I've recently joined a big band. I play second alto saxophone. I do well enough when playing the slower pieces. But I struggle to read the quicker swing pieces. What's the best technique to play faster swing rhythms?

  • 4
    Practice, practice, practice. The only way to get good at sight reading fast music is to do more sight reading and try to push the tempo. Most bands don't torture their players with pure sight reading. Can you take the charts home to work on?
    – user50691
    Jun 26 '18 at 21:24

ggcg's comment is correct. practice. Specifically practice sight reading.

Sight reading is just learning to recognize patterns you've seen before. The only way to do this is see them a lot.

Maybe ask the musical director for some parts to take home each week (pieces you aren't already playing) and read them at home. Don't read them two days in a row. Don't practice them. Meaning, don't stop to correct mistakes. Only play them at most twice a day. Play them as slowly as you can without mistakes. You will get faster in time.

There is also a skill of being able to quickly glance at a part and identifying key parts. Key changes, repeat signs, ds al codas , runs or other possibly technically difficult parts, etc that may cause trouble. Being able to spot this and do a quick mental assessment before the leader counts you in gives you an edge up. Practice doing this as well. At first maybe take longer doing this so you get better at it and then slowly reduce the amount of time you spend on this pre-playing "cheating" as you get better at it.

But yeah...practice practice practice.

  • An addition to this: spend time reading the score before you try sight reading it - not just "a quick glance" but as long as it takes to figure out "how it goes," what the repeat structure is, what fingerings to use for tricky passages (I'm not a wind player but that's certainly important for keyboards) etc. It's worth point out that in classical music exams that include a sight reading test, candidates are given time to do this, and even to try playing a few short passages before attempting to read the complete piece.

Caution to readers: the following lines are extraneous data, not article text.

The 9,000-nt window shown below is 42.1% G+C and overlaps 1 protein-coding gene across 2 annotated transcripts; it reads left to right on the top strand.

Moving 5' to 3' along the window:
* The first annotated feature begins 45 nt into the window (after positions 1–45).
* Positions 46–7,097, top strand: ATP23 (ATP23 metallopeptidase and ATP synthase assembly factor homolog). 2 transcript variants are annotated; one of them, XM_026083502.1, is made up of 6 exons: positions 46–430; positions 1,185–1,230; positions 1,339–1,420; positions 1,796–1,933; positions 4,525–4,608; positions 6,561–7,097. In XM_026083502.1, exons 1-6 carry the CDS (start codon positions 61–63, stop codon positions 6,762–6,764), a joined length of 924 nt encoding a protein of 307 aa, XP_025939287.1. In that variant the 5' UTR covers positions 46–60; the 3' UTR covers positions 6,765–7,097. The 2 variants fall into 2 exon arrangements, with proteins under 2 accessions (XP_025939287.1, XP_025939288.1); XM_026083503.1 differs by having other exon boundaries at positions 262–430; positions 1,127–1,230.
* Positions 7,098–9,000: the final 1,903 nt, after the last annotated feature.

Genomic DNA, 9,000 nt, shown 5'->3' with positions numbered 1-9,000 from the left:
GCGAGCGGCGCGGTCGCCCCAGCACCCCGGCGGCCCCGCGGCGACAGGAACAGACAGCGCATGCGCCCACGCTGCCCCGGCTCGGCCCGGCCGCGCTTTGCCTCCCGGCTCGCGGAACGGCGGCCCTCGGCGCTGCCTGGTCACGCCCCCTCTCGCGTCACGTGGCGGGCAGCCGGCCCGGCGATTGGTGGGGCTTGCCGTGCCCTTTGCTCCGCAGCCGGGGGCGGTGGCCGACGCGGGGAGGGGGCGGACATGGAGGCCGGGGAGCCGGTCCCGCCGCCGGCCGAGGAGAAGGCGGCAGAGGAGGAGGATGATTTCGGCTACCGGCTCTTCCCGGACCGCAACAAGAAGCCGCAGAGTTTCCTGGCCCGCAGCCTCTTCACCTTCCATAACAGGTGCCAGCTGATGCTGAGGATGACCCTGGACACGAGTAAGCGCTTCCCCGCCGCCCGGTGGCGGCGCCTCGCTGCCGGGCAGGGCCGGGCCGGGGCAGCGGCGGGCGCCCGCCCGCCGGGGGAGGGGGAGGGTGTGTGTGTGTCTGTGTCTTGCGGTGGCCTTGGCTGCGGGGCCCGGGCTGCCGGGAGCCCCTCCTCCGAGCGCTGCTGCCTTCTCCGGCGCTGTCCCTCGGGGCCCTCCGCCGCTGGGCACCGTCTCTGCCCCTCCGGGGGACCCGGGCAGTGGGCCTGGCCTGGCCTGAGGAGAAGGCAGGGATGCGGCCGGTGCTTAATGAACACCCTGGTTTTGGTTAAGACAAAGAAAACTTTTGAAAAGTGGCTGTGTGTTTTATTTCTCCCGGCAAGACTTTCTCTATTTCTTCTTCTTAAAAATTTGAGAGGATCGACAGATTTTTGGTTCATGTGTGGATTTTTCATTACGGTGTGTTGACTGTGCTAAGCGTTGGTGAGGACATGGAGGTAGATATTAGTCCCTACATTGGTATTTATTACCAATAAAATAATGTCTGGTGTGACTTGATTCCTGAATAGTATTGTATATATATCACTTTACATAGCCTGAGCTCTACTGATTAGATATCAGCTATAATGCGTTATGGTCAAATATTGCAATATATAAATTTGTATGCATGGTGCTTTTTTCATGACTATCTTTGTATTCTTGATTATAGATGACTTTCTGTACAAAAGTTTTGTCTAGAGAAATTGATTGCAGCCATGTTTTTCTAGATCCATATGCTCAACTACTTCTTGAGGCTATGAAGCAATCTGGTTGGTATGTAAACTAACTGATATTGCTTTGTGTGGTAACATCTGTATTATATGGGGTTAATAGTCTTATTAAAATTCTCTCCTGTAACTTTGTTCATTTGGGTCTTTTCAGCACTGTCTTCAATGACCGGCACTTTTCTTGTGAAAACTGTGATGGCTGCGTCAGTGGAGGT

– user19146
    Jun 27 '18 at 8:42
  • … and an anecdote about how good some people can get at this: Liszt was doing a concert tour of the UK and wanted to include some English music in his programme. He discovered that one of his concerts was on the birthday of a well known English composer of the time, bought some sheet music from a shop in London, studied the scores on the train from London to Brighton (only a 25 mile trip), and "sight-read" the pieces at his concert there --- from memory.
    – user19146
    Jun 27 '18 at 8:46

First thing I do, given a moment, is to highlight the repeats, DCs,DSs, codas. And key changes. Then at least I can easily follow the geography of the piece.

Looking ahead, as ever, and count like hell ! Keep a foot tapping, head nodding, whatever works best. For me, having an idea of the chord structure helps, as it allows clues as to how the tune may go melodically. Main notes are often chord tones.


These other answers are good.

I just want to touch on the "swing" part. A problem you might be having is that you're trying to focus too much on swinging.

Firstly, you should not be swinging with your fingers. If you're swinging by moving your fingers as jagged speeds to get to the different notes, then you're going to seriously inhibit your ability to play fast. Nearly all swinging should just be done with your articulation.

Secondly, you should start integrating swing into your regular practice sessions. Run your scales and modes full range with a metronome at half speed. Treat this metronome as the hi-hat hitting on beats 2 and 4. Slur every other note (think "ta too-a too-a too-a...") but keep your fingers consistent. Eventually, this will become second-nature and you won't have to think about swinging.

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